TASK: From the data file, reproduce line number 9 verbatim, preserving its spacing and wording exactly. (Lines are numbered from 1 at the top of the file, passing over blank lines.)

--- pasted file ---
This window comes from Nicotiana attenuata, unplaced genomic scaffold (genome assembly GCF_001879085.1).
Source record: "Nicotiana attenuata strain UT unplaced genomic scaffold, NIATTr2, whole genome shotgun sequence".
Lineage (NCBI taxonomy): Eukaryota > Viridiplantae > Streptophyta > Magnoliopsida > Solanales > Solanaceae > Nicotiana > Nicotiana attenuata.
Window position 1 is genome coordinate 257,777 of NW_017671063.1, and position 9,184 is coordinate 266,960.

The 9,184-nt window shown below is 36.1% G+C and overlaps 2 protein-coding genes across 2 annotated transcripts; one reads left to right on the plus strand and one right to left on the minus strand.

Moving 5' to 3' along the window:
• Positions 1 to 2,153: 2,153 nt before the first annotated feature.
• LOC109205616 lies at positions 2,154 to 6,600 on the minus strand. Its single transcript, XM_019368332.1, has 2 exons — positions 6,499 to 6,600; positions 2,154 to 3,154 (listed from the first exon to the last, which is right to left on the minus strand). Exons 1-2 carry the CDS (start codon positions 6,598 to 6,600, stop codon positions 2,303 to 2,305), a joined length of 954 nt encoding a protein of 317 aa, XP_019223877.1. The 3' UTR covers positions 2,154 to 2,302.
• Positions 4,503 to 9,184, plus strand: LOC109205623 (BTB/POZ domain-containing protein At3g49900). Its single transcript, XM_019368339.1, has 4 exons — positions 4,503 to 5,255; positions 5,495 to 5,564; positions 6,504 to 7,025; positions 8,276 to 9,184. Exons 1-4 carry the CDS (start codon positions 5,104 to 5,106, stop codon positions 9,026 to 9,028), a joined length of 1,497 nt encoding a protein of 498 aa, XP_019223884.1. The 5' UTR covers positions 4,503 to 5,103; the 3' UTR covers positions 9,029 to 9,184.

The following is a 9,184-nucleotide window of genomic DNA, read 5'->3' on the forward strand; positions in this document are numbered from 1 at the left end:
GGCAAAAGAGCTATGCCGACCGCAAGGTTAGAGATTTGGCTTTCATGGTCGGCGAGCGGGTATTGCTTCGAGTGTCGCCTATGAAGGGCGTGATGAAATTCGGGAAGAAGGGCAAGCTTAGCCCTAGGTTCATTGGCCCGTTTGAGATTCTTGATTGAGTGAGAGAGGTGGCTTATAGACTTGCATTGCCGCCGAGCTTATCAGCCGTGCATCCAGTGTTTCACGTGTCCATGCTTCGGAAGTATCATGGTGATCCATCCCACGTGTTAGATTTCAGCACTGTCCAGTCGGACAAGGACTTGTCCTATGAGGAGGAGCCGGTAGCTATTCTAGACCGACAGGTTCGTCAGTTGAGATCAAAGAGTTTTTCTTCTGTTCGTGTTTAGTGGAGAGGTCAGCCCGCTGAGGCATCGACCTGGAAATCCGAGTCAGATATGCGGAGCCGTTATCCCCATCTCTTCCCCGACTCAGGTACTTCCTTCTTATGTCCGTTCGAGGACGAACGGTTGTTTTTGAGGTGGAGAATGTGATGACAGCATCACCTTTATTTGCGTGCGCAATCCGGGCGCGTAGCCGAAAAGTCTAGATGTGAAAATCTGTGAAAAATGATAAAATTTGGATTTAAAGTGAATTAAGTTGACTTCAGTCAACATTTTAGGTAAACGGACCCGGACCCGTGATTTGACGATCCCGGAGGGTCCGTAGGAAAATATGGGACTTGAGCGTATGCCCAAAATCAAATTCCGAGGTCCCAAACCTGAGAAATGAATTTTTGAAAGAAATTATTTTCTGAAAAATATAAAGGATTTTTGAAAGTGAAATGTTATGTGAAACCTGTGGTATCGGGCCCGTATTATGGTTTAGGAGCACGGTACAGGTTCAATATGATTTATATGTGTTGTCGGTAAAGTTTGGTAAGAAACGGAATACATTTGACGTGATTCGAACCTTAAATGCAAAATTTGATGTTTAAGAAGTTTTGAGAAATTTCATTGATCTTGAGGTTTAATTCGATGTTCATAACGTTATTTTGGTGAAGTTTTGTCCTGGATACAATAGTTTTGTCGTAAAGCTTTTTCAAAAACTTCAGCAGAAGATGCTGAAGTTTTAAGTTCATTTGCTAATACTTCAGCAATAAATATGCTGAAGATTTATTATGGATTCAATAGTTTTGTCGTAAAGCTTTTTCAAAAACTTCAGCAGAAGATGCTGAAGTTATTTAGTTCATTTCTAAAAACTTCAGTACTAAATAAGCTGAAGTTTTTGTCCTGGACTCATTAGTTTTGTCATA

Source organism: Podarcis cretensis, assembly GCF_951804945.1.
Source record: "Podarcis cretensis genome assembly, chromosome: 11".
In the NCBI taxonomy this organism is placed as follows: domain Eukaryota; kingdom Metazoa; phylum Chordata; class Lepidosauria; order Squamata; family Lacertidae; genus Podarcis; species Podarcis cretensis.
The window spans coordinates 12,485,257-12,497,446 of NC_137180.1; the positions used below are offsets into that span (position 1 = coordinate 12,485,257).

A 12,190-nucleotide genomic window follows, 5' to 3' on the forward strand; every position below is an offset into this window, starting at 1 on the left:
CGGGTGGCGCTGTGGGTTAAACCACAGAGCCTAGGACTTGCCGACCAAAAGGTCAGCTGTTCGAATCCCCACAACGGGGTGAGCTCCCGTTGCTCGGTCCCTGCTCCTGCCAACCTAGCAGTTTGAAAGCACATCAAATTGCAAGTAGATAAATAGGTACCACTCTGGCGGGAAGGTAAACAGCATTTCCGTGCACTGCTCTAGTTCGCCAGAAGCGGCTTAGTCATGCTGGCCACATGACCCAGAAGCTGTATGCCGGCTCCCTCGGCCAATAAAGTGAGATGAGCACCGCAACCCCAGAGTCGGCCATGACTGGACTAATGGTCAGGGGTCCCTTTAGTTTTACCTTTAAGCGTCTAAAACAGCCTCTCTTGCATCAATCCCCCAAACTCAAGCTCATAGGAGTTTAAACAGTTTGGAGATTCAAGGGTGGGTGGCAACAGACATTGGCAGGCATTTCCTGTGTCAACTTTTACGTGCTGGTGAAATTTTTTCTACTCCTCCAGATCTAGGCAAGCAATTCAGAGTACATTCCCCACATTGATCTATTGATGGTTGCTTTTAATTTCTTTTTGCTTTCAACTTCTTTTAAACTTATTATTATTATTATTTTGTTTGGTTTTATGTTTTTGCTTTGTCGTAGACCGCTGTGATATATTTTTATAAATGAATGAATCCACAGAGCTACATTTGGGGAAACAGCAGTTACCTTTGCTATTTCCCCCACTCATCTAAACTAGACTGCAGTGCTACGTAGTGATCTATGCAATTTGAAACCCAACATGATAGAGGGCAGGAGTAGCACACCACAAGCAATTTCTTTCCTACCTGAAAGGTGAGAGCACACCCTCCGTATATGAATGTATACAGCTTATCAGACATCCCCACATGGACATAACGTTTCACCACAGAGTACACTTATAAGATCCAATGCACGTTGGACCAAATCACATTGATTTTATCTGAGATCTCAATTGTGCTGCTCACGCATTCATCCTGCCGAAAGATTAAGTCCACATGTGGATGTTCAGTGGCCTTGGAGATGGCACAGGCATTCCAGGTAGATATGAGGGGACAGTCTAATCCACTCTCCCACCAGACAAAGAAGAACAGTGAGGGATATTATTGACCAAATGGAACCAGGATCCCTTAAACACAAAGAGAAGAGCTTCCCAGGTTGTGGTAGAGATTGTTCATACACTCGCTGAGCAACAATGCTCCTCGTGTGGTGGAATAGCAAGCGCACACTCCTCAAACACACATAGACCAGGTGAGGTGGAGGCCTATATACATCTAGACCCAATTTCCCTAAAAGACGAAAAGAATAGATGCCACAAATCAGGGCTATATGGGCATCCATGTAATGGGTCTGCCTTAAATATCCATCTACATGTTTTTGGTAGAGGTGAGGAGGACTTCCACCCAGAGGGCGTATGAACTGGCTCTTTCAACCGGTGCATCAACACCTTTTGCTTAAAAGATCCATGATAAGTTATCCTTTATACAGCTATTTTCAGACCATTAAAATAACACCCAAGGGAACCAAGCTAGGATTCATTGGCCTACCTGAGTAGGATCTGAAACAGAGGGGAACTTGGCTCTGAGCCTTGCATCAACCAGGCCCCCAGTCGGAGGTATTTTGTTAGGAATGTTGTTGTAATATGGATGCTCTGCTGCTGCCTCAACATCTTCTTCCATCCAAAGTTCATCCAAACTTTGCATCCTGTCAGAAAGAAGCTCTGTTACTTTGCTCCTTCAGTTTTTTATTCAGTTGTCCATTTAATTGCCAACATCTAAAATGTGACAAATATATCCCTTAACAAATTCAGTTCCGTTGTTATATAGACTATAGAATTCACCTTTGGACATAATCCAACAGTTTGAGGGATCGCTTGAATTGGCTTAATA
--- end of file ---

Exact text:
• Positions 4,503 to 9,184, plus strand: LOC109205623 (BTB/POZ domain-containing protein At3g49900). Its single transcript, XM_019368339.1, has 4 exons — positions 4,503 to 5,255; positions 5,495 to 5,564; positions 6,504 to 7,025; positions 8,276 to 9,184. Exons 1-4 carry the CDS (start codon positions 5,104 to 5,106, stop codon positions 9,026 to 9,028), a joined length of 1,497 nt encoding a protein of 498 aa, XP_019223884.1. The 5' UTR covers positions 4,503 to 5,103; the 3' UTR covers positions 9,029 to 9,184.